Gross Domestic Oversight

By Coyle, Diane | The World Today, April/May 2015 | Go to article overview

Gross Domestic Oversight


Coyle, Diane, The World Today


Gross domestic oversight Economics has ignored women but things are improving, says Diane Coyle Who Cooked Adam Smith's Dinner? Katrine Marçal, Portobello Books, £12.99

The answer to the question posed by the title of Katrine Marçal's short and lively book is his mother. Adam Smith famously wrote: 'It is not from the benevolence of the butcher, the brewer, or the baker, that we can expect our dinner, but from their regard to their own interest.'

That statement ignores a vital stage of the dinnermaking process. 'Adam Smith never married. The father of economics lived with his mother for most of his life ... She took care of her son, and she is part of the answer to the question of how we get our dinner that Adam Smith omits.' This book is, to quote the subtitle, a story about women and economics.

This is a truly important point. Economics is an extraordinarily maledominated profession, at the bottom of the league table for female representation, along with computer science and engineering. The US economist Noah Smith recently catalogued the convincing evidence of institutional sexism in the discipline. Does this influence how economics perceives society? How could it not?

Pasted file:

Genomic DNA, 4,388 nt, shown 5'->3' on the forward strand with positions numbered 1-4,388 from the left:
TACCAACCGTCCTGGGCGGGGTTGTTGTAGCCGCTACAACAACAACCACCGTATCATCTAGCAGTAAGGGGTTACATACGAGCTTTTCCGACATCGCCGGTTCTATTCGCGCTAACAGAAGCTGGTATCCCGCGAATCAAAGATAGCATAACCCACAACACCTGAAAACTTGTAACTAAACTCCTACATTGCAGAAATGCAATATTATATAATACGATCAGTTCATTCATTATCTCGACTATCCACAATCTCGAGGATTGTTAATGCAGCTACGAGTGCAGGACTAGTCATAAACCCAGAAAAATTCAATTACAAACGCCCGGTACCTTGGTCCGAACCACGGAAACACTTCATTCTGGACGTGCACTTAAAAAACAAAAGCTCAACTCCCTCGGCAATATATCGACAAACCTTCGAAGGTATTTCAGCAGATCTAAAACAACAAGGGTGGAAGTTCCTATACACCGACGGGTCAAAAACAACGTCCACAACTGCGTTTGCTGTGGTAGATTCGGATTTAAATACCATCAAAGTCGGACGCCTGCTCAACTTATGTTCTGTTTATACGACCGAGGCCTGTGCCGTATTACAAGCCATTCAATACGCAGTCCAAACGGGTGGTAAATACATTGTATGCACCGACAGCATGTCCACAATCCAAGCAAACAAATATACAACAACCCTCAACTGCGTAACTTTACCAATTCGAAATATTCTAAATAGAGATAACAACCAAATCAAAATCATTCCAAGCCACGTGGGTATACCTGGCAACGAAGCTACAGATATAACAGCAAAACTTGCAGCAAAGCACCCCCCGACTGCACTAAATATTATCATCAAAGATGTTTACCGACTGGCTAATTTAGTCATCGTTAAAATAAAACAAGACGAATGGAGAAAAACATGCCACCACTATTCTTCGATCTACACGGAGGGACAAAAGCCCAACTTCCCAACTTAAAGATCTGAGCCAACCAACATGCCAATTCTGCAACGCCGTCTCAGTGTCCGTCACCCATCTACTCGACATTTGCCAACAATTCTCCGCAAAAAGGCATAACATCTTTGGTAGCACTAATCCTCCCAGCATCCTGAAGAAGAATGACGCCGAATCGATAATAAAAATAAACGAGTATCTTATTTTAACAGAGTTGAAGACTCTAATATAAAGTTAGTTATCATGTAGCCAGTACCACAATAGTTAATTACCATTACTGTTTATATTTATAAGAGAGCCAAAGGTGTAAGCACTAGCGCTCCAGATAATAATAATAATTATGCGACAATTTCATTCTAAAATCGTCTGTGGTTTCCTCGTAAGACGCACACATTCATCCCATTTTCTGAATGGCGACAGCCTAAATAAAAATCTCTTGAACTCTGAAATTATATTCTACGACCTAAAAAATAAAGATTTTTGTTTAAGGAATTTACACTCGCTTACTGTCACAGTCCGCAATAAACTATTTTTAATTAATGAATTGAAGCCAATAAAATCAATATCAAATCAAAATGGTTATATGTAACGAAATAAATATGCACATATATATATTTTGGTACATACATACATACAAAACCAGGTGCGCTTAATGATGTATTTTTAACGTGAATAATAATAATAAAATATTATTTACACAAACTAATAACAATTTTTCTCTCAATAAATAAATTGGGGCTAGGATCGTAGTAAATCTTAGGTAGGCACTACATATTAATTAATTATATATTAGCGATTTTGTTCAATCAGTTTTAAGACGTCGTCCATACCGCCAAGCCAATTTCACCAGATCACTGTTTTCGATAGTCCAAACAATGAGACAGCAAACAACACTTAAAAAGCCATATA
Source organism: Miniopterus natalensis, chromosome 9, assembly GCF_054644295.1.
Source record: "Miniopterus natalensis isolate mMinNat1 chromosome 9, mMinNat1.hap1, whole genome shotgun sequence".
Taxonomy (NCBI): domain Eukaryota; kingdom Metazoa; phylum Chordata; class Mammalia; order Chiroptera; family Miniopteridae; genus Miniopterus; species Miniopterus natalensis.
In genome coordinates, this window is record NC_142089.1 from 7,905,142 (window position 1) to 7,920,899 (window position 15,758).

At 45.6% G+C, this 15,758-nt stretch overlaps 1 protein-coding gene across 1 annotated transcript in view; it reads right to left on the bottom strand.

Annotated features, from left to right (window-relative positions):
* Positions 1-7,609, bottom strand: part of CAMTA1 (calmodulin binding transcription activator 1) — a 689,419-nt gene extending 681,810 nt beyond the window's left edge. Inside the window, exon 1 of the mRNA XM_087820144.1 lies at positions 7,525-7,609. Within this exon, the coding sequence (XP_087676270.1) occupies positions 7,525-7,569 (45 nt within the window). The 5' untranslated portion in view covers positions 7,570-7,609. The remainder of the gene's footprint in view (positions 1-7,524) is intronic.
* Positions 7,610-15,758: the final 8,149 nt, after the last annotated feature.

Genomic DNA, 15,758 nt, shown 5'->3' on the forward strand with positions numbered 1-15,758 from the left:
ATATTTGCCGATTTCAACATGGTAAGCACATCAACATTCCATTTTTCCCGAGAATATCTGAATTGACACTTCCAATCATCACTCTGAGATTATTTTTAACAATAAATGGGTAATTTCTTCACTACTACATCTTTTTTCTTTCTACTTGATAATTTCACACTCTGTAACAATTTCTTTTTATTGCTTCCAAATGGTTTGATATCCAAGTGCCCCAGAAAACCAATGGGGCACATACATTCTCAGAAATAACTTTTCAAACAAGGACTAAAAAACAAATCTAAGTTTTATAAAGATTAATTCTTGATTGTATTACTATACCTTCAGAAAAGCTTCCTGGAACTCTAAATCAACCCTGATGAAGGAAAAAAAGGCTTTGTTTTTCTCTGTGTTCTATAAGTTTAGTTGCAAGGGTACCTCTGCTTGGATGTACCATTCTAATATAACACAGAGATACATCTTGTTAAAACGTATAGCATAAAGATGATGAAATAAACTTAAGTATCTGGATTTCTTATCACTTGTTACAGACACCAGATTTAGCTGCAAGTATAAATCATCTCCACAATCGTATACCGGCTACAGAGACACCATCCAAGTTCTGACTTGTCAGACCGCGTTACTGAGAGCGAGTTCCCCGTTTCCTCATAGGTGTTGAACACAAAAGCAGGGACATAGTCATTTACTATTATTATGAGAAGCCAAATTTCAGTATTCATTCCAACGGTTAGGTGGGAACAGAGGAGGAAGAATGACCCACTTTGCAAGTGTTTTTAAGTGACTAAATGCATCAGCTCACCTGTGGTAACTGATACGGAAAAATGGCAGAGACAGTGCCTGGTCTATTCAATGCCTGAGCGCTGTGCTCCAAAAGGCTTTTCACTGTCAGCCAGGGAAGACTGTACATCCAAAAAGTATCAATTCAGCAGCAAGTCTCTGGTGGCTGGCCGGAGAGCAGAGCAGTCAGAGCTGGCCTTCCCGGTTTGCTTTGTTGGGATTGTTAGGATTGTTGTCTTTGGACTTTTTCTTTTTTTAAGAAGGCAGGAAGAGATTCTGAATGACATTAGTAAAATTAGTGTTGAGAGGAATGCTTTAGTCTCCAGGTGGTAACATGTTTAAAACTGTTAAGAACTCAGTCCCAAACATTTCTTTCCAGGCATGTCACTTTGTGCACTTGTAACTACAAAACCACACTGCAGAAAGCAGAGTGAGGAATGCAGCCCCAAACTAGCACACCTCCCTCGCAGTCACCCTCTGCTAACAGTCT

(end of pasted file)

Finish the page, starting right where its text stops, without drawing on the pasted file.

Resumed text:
One conclusive demonstration of this distortion is that economists literally do not count the value women (mainly) add to the economy. Gross Domestic Product, the standard indicator of how well the economy is doing, includes activity that occurs in the market but not activity that occurs in the household or is voluntary - this is referred to as the 'informal economy'. As Marçal writes: 'The 11-year-old girl who walks 15 km every morning to gather wood for her family plays a big part in her country's ability to develop economically. But her work isn't acknowledged. The girl is invisible in economic statistics.'

Indeed, following revisions to the definition of GDP implemented late last year, the figures are now supposed to include prostitution - a market-based activity - but not caring for children or cooking meals. The standard reason given is that there have to be judgments about what to include in the aggregate measure of economic activity, and the dividing line is whether or not it has a market and a price. Besides, it would be difficult to survey all this household-based activity. However, a lot of other things are surveyed for the GDP statistics, and by leaving out 'informal' activities we literally undervalue them in policy decisions affecting the way people lead their lives.

As one of the minority of economists who are female, and believing that the way we measure the economy profoundly affects how we perceive its performance and judge our politicians, I warmly welcome this key message of Who Cooked Adam Smith's Dinner? …

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